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August 29, 2010 |  Print  Your Opinion  

Topic Three Bold and Innovative Ideas for NATO

Ian Davis: NATO’s new Strategic Concept should make a political commitment to investigate allegations of WMD use by members of the Alliance, refocus the Response Force toward humanitarian missions and establish a common helicopter pool, and require parliamentary ratification by all 28 member states.

1. Submit the Strategic Concept for Ratification by Member State Parliaments

I have been arguing ad nauseam that to live up to the reason for which it was created, NATO must be open, transparent, and accountable to the public. The Strategic Concept review process gave grounds for cautious optimism, with the Secretary General declaring that it was the "most transparent and inclusive in NATO's history." And NATO has generally surpassed expectations by organising a series of Harmel-plus type consultations, with the eminent persons group headed by Madeleine Albright at its heart. However, having published the Expert Group's analysis and recommendations, the transparency door appears to be slamming shut during the drafting and negotiation phase.

The assumption is that the whole drafting process will be secret: the draft(s) will not be released until agreement at Lisbon. While there may be a case for allowing governments to discuss finer points in private, not least to enable consensus building around some of the more contentious issues, it does threaten to undermine the whole transparency exercise. Moreover, while the summit programme is not yet finalised, indications are that as little as 90 minutes may be set aside for substantive discussions on all issues - the new Strategic Concept just being one item on an agenda that is also expected to include Afghanistan, missile defences and NATO-Russian relations. This is woefully inadequate executive oversight. If NATO is unwilling to publish a working draft of the Strategic Concept (for example, after the mid-October NATO Council meeting), it should instead call upon Member State Parliaments to ratify the document agreed to in Lisbon, and require ratification by all 28 Member States before it comes into effect.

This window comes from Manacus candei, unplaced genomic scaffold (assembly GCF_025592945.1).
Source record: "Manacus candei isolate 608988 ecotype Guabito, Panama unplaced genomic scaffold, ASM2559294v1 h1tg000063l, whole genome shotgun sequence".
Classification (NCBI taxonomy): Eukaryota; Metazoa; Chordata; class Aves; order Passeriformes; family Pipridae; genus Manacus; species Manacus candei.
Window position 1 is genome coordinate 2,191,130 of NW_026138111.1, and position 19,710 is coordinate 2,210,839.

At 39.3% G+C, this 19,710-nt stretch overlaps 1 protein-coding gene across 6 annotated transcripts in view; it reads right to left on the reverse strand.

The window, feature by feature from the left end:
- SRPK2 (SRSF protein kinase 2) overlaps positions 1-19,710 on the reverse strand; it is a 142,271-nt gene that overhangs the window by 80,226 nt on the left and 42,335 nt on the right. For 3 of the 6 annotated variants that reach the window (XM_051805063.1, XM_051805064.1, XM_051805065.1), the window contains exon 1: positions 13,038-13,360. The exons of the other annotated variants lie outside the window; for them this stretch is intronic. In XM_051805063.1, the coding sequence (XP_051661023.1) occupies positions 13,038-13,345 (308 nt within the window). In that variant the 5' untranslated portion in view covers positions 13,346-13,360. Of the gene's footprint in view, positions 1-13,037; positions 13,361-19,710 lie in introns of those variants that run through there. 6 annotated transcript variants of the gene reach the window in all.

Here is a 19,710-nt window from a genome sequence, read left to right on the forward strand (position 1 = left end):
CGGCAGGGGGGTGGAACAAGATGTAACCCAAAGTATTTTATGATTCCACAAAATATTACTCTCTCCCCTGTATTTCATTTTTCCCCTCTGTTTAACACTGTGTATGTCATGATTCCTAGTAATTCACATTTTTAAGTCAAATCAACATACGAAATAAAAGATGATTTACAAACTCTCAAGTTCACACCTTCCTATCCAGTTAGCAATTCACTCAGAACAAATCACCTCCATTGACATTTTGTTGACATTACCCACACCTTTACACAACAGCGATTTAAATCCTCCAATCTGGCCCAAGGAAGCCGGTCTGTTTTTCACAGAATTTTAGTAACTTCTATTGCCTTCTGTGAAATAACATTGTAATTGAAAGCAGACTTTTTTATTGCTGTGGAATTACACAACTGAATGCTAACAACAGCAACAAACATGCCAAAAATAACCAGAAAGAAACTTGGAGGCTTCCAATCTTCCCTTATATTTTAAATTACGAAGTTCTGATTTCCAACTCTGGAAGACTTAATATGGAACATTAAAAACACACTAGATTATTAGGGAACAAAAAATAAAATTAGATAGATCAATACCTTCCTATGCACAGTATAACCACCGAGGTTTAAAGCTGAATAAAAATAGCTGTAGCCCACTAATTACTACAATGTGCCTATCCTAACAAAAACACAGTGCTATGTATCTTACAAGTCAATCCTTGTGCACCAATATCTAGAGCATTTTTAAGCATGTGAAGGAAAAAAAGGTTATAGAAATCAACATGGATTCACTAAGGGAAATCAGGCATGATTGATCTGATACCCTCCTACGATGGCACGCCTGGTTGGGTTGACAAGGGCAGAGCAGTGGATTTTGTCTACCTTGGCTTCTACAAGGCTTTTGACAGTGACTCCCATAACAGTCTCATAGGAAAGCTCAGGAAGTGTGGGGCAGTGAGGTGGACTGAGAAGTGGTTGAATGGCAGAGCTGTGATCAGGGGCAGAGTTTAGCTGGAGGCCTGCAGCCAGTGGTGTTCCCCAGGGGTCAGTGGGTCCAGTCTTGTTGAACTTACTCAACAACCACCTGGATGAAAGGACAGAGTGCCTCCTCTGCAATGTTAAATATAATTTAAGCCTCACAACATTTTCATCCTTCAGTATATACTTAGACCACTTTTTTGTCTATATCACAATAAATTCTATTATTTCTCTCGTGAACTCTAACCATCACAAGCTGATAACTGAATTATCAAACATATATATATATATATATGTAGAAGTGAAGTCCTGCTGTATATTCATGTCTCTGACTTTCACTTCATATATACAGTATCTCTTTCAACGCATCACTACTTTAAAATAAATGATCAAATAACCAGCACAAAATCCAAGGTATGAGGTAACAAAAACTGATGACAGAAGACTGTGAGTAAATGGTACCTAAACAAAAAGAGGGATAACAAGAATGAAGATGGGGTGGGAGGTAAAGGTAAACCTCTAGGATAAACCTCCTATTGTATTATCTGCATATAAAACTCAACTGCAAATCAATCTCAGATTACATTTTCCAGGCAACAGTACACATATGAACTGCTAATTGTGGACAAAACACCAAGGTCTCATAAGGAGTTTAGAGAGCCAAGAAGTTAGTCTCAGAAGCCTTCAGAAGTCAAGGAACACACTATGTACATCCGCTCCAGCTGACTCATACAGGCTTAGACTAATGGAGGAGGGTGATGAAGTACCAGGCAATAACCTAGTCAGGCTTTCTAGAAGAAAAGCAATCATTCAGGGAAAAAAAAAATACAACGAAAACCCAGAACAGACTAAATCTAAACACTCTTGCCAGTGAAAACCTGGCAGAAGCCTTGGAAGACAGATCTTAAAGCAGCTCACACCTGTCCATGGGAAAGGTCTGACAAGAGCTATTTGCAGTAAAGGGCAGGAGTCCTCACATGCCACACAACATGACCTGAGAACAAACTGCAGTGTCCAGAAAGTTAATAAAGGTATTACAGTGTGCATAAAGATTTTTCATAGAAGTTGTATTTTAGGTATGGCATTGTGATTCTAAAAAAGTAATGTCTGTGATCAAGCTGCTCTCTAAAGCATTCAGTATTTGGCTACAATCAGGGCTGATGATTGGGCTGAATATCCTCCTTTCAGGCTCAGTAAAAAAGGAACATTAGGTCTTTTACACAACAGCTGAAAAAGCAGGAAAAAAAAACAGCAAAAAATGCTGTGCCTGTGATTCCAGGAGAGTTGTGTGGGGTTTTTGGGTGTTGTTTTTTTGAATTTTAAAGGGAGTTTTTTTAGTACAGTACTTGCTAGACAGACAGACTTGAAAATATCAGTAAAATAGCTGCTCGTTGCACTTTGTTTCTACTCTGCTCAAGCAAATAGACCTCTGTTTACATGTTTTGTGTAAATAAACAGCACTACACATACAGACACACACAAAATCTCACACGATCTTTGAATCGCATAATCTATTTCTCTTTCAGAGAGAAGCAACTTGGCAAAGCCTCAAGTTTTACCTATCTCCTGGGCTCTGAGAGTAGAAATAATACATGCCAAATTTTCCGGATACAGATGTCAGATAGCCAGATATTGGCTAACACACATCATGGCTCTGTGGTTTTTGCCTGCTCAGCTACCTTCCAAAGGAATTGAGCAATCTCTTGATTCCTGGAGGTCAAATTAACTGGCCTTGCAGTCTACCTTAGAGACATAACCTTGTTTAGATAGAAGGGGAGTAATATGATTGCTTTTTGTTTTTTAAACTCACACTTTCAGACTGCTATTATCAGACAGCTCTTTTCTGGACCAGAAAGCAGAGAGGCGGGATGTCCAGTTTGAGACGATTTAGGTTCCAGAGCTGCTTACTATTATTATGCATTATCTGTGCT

2. Establish a Mechanism for Investigating Allegations of WMD Use by Member States

Chemical, Biological, Radiological and Nuclear (CBRN) weapons, as well as the widespread proliferation of conventional weapons, will remain a real threat to the transatlantic area and beyond. NATO has conducted exercises to deal with the CBRN threat and has overseen the destruction of thousands of conventional weapons, including small arms and light weapons in the Balkans. Given NATO's skills and concrete results, and the ongoing threats that these weapons are likely to pose, the Alliance should continually seek more opportunities for weapons collection, destruction and other coordination activities, as well as the universalisation and strengthening of multilateral arms control agreements.